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In the end, I managed to go 5-1 in the Swiss, hitting the top 8, before falling to Shark holder Martin Berlin’s Ub robots in the quarterfinals. Now, it was way past 1 am, and I was not unhappy to head back to the hotel for some sleep. Especially not since I had won a quite epic match against reigning 93/94 World Champion Alban Lauter, playing for the top 8 earlier. I did miss an orb flip against Martin, which hurts a bit, but I can live with it. I wished Martin the best of luck and moved on.
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Next morning, we woke up way too late even for the breakfast ending at 10.30, so we headed out for the main event, picking up a quite good Italian lunch along the way. And making the finishing touches on Jonnie’s UWb robots deck which he would eventually play to a 17th place, missing the top 16 on the tiniest amount of tiebreaker. It’s quite interesting, especially with the possibility to board out the Serendibs for The Abyss and City in a Bottle. Also Icy Manipulator/Copy Artifact seemed excellent all day. The picture above is a general view of parts of the venue, a series of linked conference rooms and lobby areas.
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This is what I played to a 4-2 finish with very bad tiebreakers, losing to a turn-1 erhnam and game 2 a fast serra out of some kind of UWG control deck, and once to Arabian Aggro where I couldn’t find a sb City in a Bottle. Again, big creatures is a problem. This deck is a bit too complicated for its own good, having to fight the tension of bottle/city/serendib as well as opposing blood moons. Moving forward, I think I’ll just cut the bottles as well as the white and green splash, being prepared to board out serendibs against bottles, but handling big guys with some combination of control magic and terror. I’m still searching for the optimal Swedish atog deck, and Dibatog like this is just one direction. I’ll test it out a bit more soon.
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I chose the deck partly so I could finish the rounds quickly and have some time to socialize, and in that regard I was successful. I even had time to get into the coverage booth with Gordon a few times which was awesome. In the future, I need to decide whether I want to play or comment the most. Should the internet work, that is. There were unfortunately recurring internet issues during the event. And that is not even mentioning the blackout caused bu the thunderstorm which I unfortunately didn’t catch on photo.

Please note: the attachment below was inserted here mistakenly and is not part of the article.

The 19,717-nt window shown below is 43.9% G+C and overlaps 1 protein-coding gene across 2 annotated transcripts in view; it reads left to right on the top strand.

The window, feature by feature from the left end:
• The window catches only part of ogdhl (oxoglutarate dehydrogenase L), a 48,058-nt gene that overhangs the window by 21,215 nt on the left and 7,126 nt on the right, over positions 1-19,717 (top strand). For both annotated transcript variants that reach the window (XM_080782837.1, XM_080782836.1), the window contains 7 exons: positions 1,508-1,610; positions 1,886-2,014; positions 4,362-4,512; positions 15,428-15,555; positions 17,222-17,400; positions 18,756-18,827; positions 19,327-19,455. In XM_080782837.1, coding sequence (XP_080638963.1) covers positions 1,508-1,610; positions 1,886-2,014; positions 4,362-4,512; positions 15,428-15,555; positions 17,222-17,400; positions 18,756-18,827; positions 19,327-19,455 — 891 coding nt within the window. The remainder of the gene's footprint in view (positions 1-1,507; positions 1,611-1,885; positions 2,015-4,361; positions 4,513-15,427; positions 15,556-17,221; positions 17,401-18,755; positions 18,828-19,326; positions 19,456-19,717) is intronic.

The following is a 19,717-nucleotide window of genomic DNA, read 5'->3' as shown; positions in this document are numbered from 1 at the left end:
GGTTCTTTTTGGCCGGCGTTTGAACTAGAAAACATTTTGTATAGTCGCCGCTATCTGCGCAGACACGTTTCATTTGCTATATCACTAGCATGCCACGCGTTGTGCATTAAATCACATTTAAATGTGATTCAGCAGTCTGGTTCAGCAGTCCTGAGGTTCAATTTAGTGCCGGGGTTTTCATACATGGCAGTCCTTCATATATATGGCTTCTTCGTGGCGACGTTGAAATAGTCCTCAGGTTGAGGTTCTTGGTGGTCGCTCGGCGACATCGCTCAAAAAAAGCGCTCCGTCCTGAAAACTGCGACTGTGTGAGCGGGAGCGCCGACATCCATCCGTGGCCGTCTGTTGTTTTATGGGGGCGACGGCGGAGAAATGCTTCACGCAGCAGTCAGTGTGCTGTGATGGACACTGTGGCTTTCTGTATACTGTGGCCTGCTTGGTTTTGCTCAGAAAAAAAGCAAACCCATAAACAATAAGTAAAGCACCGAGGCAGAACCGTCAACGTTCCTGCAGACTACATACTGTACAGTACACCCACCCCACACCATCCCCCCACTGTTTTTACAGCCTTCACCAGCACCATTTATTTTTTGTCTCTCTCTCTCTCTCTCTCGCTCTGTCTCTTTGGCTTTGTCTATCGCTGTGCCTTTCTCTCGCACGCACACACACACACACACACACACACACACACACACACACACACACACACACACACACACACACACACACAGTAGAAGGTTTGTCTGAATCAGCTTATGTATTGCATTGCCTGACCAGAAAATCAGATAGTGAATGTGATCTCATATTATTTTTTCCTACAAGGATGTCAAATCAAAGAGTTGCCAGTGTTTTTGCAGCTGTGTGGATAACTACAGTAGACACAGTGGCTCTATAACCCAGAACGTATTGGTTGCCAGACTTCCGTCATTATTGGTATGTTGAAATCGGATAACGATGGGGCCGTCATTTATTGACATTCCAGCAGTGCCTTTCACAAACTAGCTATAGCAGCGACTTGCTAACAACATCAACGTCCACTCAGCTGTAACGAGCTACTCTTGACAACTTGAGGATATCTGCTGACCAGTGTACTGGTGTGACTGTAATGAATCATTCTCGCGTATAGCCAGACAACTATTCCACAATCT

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The last day, the excellent weather continued. The tournament of the day was the European Championships in Premodern, a format I had never played before, but I borrowed a deck from Jocke Almelund which seemed sweet: four-color control with a UW base, splashing Gaea’s Blessing and Red Elemental Blast. I dropped at 2-2-1 but with some taste developed for the format. I just don’t have the need for more formats to think about, but I’ll very likely be back again.
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Then I was starved for some Old School games, so when we had gathered some good people (Jonnie, Gordon, Erwin, Alexander, Jason) and went to a pub (Kamun Labs once again), I started getting in a match with Gordon. I was playing Bryan Manolakos’s Field of Dreams control deck, which is probably the hardest deck to play in the entire format. Most games are decided by you doing a small mistake on turn 23 and then losing on turn 28 as a result of it.
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Of course, sometimes you can get power starts, too. I proceeded to draw Time Walk and Land Tax off of that Ancestral.
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Meanwhile, they were doing their own kind of broken things at the nearby table. Unfortunately, I didn’t catch the part where they were throwing unsleeved alpha lotuses at eachother. Yes, for real.
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Also, this imperial stout panacotta was the best thing I’ve eaten in a long while. All in all, the evening was excellent. All this hanging out with people and having some casual games was really the best thing with the weekend for me, as much of a spike as I am.
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Uncharacteristically, I didn’t buy or sell a single card during the event, so this amazing flask was all the loot I got. I will make sure to put that to good use, though.
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The next day, I managed to get on the last plane out of Genoa before they closed the airport down due to the thunderstorm. Taking off after waiting for a gap in the clouds for 45 minutes was a big relief.
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And once I reached Schiphol, still a 1.5 hour flight from Linköping where I live, felt like coming home. It was over. Tired, but happy. (And I messed up the shot of Linköping being cold, pitch dark, and rainy, when I did land at 11 pm that night. You just have to imagine.)